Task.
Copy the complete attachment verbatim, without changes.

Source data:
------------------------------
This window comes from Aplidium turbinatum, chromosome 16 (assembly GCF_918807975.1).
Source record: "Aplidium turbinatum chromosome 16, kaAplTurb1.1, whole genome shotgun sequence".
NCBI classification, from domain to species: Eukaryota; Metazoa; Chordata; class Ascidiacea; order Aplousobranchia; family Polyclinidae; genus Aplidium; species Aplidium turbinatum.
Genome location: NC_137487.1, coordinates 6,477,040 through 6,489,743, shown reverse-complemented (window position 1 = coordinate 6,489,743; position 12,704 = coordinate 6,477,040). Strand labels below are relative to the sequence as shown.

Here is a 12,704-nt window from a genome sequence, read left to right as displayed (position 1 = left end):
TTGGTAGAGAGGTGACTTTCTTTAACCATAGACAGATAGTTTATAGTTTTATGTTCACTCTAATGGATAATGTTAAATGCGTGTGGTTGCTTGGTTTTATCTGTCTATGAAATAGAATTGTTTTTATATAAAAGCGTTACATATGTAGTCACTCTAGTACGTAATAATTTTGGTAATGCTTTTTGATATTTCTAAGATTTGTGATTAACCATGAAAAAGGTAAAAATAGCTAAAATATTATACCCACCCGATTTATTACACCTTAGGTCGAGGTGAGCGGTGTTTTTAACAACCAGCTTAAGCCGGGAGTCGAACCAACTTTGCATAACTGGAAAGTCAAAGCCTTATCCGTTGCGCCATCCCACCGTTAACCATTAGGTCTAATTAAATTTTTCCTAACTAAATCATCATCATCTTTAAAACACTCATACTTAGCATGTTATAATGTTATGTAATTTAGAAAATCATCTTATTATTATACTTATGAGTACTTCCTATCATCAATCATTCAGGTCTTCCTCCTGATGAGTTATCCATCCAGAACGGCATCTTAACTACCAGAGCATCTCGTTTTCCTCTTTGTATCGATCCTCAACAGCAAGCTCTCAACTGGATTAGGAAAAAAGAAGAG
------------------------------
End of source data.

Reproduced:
This window comes from Aplidium turbinatum, chromosome 16 (assembly GCF_918807975.1).
Source record: "Aplidium turbinatum chromosome 16, kaAplTurb1.1, whole genome shotgun sequence".
NCBI classification, from domain to species: Eukaryota; Metazoa; Chordata; class Ascidiacea; order Aplousobranchia; family Polyclinidae; genus Aplidium; species Aplidium turbinatum.
Genome location: NC_137487.1, coordinates 6,477,040 through 6,489,743, shown reverse-complemented (window position 1 = coordinate 6,489,743; position 12,704 = coordinate 6,477,040). Strand labels below are relative to the sequence as shown.

Here is a 12,704-nt window from a genome sequence, read left to right as displayed (position 1 = left end):
TTGGTAGAGAGGTGACTTTCTTTAACCATAGACAGATAGTTTATAGTTTTATGTTCACTCTAATGGATAATGTTAAATGCGTGTGGTTGCTTGGTTTTATCTGTCTATGAAATAGAATTGTTTTTATATAAAAGCGTTACATATGTAGTCACTCTAGTACGTAATAATTTTGGTAATGCTTTTTGATATTTCTAAGATTTGTGATTAACCATGAAAAAGGTAAAAATAGCTAAAATATTATACCCACCCGATTTATTACACCTTAGGTCGAGGTGAGCGGTGTTTTTAACAACCAGCTTAAGCCGGGAGTCGAACCAACTTTGCATAACTGGAAAGTCAAAGCCTTATCCGTTGCGCCATCCCACCGTTAACCATTAGGTCTAATTAAATTTTTCCTAACTAAATCATCATCATCTTTAAAACACTCATACTTAGCATGTTATAATGTTATGTAATTTAGAAAATCATCTTATTATTATACTTATGAGTACTTCCTATCATCAATCATTCAGGTCTTCCTCCTGATGAGTTATCCATCCAGAACGGCATCTTAACTACCAGAGCATCTCGTTTTCCTCTTTGTATCGATCCTCAACAGCAAGCTCTCAACTGGATTAGGAAAAAAGAAGAG